Researchers from University of California (UC) found that women who have a sedentary lifestyle have cells that are biologically older and invite cardiovascular diseases and diabetes as compared to women who are active and exercise regularly.
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“Our study found cells age faster with a sedentary lifestyle. Chronological age doesn’t always match biological age,” said lead researcher Aladdin Shadyab from UC.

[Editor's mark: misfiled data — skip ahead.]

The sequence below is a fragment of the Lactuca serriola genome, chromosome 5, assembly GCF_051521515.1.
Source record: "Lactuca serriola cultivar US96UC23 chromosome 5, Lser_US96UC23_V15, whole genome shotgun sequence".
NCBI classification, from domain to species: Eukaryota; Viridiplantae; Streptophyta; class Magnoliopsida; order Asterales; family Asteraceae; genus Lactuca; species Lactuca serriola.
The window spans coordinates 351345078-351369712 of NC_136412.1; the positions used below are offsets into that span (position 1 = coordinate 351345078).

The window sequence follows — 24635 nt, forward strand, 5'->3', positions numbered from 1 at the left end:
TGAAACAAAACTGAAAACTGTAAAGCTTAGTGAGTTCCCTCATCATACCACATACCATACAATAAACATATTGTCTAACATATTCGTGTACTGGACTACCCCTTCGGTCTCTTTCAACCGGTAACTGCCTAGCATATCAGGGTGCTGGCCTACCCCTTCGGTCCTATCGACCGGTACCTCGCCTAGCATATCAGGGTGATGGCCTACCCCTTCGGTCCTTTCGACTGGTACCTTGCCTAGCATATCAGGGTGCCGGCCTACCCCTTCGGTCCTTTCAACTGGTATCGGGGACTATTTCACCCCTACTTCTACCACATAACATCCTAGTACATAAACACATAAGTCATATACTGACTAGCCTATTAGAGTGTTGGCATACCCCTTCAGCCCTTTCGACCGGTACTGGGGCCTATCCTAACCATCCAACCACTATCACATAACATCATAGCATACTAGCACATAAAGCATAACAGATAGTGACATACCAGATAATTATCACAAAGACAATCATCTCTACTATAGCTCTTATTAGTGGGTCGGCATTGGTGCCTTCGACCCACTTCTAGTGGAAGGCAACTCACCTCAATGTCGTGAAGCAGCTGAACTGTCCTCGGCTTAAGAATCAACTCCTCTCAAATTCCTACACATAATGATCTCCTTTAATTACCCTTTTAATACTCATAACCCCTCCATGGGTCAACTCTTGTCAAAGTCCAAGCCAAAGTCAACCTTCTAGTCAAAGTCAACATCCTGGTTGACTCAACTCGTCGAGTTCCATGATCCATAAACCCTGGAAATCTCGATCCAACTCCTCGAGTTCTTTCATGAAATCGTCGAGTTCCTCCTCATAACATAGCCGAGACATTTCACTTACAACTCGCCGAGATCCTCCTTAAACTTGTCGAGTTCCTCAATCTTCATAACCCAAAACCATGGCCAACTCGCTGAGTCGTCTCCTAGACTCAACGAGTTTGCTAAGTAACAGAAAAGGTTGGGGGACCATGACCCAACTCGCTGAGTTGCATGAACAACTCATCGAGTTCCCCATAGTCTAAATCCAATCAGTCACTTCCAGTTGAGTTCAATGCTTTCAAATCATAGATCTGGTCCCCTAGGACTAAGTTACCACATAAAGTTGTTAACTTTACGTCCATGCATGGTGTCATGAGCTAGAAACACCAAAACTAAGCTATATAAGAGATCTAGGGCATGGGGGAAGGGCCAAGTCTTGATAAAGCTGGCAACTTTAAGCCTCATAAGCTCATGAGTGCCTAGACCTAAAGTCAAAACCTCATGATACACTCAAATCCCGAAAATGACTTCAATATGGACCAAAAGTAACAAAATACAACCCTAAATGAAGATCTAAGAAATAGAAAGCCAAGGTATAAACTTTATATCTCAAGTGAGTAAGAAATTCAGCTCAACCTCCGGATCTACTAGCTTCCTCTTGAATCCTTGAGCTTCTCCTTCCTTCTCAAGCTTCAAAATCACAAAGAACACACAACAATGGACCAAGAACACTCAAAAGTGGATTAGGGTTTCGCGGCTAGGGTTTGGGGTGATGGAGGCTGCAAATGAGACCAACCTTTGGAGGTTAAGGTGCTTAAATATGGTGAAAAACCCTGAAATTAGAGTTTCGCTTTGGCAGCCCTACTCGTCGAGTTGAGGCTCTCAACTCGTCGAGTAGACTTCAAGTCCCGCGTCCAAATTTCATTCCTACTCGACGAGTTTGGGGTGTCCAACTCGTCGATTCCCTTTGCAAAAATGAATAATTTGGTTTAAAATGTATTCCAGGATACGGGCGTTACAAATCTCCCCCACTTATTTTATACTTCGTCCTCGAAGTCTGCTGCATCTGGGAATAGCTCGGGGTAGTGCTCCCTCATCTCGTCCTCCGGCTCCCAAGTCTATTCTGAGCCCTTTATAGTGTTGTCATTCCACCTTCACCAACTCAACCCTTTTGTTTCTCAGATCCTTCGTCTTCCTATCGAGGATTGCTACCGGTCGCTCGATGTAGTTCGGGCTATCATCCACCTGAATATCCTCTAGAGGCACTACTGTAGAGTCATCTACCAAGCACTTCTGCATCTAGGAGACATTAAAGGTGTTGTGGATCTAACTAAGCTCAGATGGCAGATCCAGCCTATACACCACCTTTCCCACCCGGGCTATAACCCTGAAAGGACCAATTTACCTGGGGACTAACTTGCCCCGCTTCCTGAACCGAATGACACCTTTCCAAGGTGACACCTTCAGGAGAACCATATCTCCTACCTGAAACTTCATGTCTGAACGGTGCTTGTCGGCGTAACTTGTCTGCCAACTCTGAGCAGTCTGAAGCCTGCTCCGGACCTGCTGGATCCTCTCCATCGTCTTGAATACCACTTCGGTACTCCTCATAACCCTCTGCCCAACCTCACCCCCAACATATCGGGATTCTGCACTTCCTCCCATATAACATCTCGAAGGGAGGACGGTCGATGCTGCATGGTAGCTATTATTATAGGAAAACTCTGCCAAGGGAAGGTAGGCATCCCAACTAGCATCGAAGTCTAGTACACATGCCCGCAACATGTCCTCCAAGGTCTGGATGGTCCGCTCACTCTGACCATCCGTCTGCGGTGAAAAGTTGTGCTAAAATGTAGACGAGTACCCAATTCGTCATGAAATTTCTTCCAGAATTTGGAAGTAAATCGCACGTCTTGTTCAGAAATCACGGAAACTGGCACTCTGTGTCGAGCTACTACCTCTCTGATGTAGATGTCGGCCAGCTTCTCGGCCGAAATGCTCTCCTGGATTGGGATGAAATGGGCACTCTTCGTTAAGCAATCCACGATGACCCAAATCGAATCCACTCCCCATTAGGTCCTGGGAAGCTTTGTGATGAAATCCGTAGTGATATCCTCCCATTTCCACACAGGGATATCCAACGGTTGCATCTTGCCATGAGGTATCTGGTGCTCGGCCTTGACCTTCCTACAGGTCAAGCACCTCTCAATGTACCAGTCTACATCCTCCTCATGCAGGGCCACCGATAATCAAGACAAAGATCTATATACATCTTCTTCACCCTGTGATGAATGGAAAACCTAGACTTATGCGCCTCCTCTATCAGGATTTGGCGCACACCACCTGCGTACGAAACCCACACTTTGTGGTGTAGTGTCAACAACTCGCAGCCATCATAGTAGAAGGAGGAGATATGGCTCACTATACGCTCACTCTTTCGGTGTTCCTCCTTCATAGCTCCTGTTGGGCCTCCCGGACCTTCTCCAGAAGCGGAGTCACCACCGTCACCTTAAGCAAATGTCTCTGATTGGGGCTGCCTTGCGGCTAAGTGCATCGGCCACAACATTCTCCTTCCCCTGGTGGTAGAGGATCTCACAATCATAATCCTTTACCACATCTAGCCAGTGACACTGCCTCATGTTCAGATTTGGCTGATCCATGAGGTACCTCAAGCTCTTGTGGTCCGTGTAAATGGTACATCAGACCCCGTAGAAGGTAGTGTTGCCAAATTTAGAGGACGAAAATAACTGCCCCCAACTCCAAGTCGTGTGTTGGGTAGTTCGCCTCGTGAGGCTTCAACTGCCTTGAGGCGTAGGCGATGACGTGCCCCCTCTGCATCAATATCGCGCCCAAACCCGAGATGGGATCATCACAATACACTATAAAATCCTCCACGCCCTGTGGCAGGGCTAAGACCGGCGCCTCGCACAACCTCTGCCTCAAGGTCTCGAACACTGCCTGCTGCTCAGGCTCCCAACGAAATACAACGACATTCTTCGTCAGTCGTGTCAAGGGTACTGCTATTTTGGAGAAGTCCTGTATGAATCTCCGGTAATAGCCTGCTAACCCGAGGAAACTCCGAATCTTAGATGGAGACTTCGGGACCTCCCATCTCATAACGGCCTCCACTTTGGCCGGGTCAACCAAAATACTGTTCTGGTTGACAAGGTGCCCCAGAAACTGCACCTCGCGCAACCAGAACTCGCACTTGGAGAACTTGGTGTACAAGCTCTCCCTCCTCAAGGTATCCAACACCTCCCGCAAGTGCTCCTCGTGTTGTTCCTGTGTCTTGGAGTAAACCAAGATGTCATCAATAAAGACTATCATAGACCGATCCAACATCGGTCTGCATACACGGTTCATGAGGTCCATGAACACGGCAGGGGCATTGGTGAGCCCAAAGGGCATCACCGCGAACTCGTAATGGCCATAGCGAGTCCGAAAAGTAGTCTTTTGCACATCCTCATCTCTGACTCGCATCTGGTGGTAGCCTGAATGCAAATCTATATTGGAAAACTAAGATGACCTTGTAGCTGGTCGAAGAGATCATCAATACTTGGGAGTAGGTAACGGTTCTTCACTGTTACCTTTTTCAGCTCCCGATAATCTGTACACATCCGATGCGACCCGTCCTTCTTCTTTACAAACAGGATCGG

Elderly women with less than 40 minutes of moderate-to-vigorous physical activity per day and who remain sedentary for more than 10 hours per day have shorter telomeres — tiny caps found on the ends of DNA strands that protect chromosomes from deterioration and progressively shorten with age.
As a cell ages, its telomeres naturally shorten and fray and make a body prone to cardiovascular disease, diabetes and major cancers.
“We found that women who sat longer did not have shorter telomere length if they exercised for at least 30 minutes a day, the national recommended guideline,” said Shadyab in a study published in the American Journal of Epidemiology.
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